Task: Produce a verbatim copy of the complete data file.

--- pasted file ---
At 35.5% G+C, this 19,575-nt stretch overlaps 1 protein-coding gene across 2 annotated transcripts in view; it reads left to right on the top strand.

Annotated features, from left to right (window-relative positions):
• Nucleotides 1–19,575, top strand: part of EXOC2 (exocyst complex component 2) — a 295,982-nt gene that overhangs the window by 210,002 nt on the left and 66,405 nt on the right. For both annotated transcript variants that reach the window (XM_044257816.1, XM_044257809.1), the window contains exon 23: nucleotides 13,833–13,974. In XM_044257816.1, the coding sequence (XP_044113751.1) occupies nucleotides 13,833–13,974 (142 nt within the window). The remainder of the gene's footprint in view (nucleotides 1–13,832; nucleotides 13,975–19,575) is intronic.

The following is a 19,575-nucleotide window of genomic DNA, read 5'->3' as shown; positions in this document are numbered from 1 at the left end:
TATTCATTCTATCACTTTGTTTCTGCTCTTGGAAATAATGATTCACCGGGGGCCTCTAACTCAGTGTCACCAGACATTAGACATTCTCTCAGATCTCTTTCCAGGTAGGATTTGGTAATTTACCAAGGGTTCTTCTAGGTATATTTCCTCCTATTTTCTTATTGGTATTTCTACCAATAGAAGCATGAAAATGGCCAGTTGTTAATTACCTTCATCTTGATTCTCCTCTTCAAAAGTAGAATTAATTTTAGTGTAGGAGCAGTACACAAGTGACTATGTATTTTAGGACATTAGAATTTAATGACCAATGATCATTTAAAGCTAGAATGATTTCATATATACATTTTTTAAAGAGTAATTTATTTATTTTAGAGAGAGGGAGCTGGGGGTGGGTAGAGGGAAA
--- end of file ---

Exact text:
At 35.5% G+C, this 19,575-nt stretch overlaps 1 protein-coding gene across 2 annotated transcripts in view; it reads left to right on the top strand.

Annotated features, from left to right (window-relative positions):
• Nucleotides 1–19,575, top strand: part of EXOC2 (exocyst complex component 2) — a 295,982-nt gene that overhangs the window by 210,002 nt on the left and 66,405 nt on the right. For both annotated transcript variants that reach the window (XM_044257816.1, XM_044257809.1), the window contains exon 23: nucleotides 13,833–13,974. In XM_044257816.1, the coding sequence (XP_044113751.1) occupies nucleotides 13,833–13,974 (142 nt within the window). The remainder of the gene's footprint in view (nucleotides 1–13,832; nucleotides 13,975–19,575) is intronic.

The following is a 19,575-nucleotide window of genomic DNA, read 5'->3' as shown; positions in this document are numbered from 1 at the left end:
TATTCATTCTATCACTTTGTTTCTGCTCTTGGAAATAATGATTCACCGGGGGCCTCTAACTCAGTGTCACCAGACATTAGACATTCTCTCAGATCTCTTTCCAGGTAGGATTTGGTAATTTACCAAGGGTTCTTCTAGGTATATTTCCTCCTATTTTCTTATTGGTATTTCTACCAATAGAAGCATGAAAATGGCCAGTTGTTAATTACCTTCATCTTGATTCTCCTCTTCAAAAGTAGAATTAATTTTAGTGTAGGAGCAGTACACAAGTGACTATGTATTTTAGGACATTAGAATTTAATGACCAATGATCATTTAAAGCTAGAATGATTTCATATATACATTTTTTAAAGAGTAATTTATTTATTTTAGAGAGAGGGAGCTGGGGGTGGGTAGAGGGAAA